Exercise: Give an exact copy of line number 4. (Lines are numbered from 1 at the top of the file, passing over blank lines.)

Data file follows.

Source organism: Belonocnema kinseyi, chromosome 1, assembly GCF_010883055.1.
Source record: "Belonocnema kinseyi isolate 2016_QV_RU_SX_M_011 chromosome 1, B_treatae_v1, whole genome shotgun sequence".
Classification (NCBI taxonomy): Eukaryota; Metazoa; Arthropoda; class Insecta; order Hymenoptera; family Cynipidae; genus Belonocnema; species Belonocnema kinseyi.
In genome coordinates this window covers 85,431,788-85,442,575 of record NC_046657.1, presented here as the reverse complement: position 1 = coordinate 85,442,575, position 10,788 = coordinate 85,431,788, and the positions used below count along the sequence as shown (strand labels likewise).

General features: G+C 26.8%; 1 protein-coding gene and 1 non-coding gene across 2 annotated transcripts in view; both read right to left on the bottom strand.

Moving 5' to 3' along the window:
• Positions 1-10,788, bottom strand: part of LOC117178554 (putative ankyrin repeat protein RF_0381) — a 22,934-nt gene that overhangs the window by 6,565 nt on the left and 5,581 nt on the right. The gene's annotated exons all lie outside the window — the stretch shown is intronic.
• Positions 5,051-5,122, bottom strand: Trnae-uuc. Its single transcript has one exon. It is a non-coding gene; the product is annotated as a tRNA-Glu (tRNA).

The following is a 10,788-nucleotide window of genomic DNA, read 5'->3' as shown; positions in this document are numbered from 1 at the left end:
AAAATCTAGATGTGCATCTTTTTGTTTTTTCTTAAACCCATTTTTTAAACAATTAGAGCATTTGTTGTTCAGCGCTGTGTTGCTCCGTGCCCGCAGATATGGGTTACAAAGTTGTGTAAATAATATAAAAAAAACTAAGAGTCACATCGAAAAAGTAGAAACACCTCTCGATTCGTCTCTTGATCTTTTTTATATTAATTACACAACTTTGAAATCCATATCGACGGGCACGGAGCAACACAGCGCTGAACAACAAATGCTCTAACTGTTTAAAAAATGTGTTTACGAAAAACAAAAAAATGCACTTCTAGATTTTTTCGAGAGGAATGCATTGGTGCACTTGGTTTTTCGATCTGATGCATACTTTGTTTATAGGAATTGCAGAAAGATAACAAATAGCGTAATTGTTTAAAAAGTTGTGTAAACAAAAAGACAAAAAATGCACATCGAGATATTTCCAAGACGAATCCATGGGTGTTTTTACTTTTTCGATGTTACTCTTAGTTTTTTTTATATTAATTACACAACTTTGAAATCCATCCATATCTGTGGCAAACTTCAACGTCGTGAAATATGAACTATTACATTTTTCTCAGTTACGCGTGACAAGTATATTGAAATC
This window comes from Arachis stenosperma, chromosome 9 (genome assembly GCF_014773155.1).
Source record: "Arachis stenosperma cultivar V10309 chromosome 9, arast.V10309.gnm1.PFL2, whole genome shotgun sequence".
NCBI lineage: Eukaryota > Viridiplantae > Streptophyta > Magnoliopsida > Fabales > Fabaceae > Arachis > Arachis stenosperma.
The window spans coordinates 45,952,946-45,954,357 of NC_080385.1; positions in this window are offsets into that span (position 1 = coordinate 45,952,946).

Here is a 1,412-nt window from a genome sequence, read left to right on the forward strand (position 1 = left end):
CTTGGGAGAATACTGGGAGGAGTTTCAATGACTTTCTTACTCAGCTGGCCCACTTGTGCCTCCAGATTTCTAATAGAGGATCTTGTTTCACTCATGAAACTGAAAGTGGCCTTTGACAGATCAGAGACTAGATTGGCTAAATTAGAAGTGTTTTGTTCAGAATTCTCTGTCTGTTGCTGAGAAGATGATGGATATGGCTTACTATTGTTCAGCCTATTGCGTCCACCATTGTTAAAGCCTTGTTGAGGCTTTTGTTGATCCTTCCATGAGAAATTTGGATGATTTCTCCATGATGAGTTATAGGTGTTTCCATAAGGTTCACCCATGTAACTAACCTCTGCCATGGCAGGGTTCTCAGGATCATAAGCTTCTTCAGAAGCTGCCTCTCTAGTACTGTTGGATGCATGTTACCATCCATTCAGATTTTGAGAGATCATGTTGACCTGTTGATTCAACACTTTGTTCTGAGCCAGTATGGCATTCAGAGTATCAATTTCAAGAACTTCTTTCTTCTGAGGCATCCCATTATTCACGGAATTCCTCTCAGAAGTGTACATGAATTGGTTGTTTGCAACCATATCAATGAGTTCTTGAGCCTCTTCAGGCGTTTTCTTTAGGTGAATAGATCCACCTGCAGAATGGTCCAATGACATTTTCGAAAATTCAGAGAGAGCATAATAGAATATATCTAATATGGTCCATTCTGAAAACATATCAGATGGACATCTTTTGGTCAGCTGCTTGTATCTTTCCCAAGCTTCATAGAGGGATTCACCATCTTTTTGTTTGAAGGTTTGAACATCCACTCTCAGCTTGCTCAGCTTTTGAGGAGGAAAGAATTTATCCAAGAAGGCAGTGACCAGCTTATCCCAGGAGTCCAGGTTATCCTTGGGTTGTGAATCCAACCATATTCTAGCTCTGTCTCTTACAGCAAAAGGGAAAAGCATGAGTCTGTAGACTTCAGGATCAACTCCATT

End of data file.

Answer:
In genome coordinates this window covers 85,431,788-85,442,575 of record NC_046657.1, presented here as the reverse complement: position 1 = coordinate 85,442,575, position 10,788 = coordinate 85,431,788, and the positions used below count along the sequence as shown (strand labels likewise).